Bryan Caplan: “What motivates businesspeople? While the full answer is complex, the basic answer is clear: Money. People run businesses to get richer – and ideally, to get rich. And whenever I get a small taste of the challenges businesspeople overcome, not to mention the disrespect they endure in our society, I have to say that businesspeople earn every penny. As someone who definitely does not want your job, entrepreneurs of the world, I thank you.”
Milton and Rose Friedman: “Another fallacy seldom contradicted is that exports are good, imports bad. The truth is very different. We cannot eat, wear, or enjoy the goods we send abroad. We eat bananas from Central America, wear Italian shoes, drive German automobiles, and enjoy programs on our Japanese TV sets. Our gain from foreign trade is what we import. Exports are the price we pay to get imports. As Adam Smith saw so clearly, the citizens of a nation benefit from getting as large a volume of imports as possible in return for its exports, or equivalently, from exporting as little as possible to pay for its imports.” [via CafeHayek.]
Brands and enterprises today send various emails to us consumers, but broadly they are of two types: transactional (after we have done an action) or promotional (a call to an action). Promotional mails tend to be long with much text, many links and have numerous images to make an emotional appeal to us. Everything is about getting us to act – in those few seconds when we open and decide to scroll or skip. While emails even today are a brand’s best friend in terms of the clicks and actions that they drive, the basic format of emails has remained largely unchanged for many years. This is because brands have to pay for every communication they have to send (typically 1-3 paise per mail, or about 13-40 cents per 1000 emails). As such, the compulsion is to push as much content as possible. Given the low price point of emails, even a small number of clicks is good enough to deliver the RoI (return on investment) to create a profits flywheel for brands.
The question I started considering was: what if these branded emails could be miniaturised and made almost free? The real cost of sending an email for service providers is very small – meaning that emails have a high gross margin. What if branded microns could be offered for nearly free with a promise to recipients that every micron would have something new and useful in a clutter-free presentation? Could this open up a new win-win communications format for brands with their customers?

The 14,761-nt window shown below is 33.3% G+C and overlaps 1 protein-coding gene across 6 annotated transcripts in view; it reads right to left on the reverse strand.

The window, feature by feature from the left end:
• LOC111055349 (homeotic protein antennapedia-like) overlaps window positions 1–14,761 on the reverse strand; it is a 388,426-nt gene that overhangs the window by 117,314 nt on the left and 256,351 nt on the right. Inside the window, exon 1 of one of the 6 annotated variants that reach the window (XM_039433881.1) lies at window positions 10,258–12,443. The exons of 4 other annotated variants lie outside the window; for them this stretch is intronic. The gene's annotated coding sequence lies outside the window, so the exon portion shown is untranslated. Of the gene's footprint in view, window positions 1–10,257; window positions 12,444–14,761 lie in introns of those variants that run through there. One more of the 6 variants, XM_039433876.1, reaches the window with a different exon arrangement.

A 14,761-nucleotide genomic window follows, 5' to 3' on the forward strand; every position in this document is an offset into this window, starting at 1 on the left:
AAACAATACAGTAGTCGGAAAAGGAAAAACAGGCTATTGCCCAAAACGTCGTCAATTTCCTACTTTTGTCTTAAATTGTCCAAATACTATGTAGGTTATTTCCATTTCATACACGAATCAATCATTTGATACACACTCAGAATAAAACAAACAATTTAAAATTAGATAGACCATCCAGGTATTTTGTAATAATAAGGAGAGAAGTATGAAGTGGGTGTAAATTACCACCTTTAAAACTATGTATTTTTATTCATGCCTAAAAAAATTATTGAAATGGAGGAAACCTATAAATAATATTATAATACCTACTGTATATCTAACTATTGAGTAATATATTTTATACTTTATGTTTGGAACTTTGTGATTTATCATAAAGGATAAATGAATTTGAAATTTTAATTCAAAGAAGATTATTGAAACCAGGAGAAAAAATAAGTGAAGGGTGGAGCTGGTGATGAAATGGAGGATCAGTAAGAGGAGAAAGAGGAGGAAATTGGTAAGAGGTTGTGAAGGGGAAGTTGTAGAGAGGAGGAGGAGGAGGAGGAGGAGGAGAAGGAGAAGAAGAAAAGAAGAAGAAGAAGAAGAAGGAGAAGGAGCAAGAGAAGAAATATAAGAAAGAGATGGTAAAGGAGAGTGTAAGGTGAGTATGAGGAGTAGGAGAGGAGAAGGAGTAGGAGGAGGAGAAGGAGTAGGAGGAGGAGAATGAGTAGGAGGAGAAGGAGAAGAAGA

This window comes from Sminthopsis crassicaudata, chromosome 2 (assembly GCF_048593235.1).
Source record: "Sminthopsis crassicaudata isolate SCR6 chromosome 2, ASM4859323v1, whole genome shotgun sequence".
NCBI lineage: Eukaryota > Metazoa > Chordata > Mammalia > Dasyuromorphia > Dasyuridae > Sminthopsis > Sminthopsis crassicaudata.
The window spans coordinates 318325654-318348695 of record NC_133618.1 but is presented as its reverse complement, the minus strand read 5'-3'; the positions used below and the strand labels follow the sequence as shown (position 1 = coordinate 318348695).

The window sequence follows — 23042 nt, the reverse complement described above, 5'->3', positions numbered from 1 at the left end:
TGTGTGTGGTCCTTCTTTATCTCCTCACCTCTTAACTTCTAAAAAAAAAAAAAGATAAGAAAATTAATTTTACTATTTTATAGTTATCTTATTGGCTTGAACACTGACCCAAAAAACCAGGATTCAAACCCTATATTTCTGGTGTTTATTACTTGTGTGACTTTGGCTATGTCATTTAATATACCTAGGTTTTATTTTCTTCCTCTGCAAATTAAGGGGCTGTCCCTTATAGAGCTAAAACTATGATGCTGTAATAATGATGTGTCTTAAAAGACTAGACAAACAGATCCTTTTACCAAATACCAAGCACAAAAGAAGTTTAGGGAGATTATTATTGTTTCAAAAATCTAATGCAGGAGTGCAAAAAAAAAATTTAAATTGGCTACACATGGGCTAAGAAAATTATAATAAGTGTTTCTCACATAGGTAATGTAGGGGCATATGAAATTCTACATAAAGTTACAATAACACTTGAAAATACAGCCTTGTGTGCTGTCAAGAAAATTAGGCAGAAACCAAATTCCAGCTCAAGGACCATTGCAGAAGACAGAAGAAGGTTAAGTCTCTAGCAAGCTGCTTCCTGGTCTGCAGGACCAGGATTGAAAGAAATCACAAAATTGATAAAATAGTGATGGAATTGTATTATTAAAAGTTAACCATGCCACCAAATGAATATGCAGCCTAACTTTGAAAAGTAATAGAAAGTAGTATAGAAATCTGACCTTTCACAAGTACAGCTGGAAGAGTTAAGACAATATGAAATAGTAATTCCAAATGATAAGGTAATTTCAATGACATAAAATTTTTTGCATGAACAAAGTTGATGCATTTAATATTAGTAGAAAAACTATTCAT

When something is free, there is potential for it to be abused. We are all subject to a lot of spam in our email inboxes. However good the filters of the mailbox providers like Gmail, Yahoo and Hotmail, many spammy mails do get through – it is a cat-and-mouse game. In the past few years, the situation has improved and therefore so has the efficacy of emails. It takes a lot to get mails into Gmail’s Primary Inbox – and this ensures brands work hard to ensure engagement and action with their emails.
Microns, by their very nature of being short and info-rich, are likely to have extremely high engagement – they will be read on arrival into the inbox. Every micron opened will lead to subsequent microns being delivered into the inbox because of the way the algorithms work. Microns can thus be used for something that email has not been used for – branding. By having emails delivered at a near-zero cost into the inbox, brands have an infinitely scalable opportunity to be in front of their current and prospective customers every day.
Microsoft report on Hybrid as the future of work: “Employees want the best of both worlds: over 70 percent of workers want flexible remote work options to continue, while over 65 percent are craving more in-person time with their teams. To prepare, 66 percent of business decision makers are considering redesigning physical spaces to better accommodate hybrid work environments. The data is clear: extreme flexibility and hybrid work will define the post-pandemic workplace.”
Time to undo the RTE bias against private non-minority institutions: By Aankhi Ghosh. “Not only has RTE unreasonably differentiated between minority and non-minority schools without any explicable basis, there is also no rational nexus between the object of universal education it seeks to achieve and the exclusion of minority schools from its purview.”
Will Durant: “People spend too much time on the last 24 hours and not enough time on the last 6,000 years.”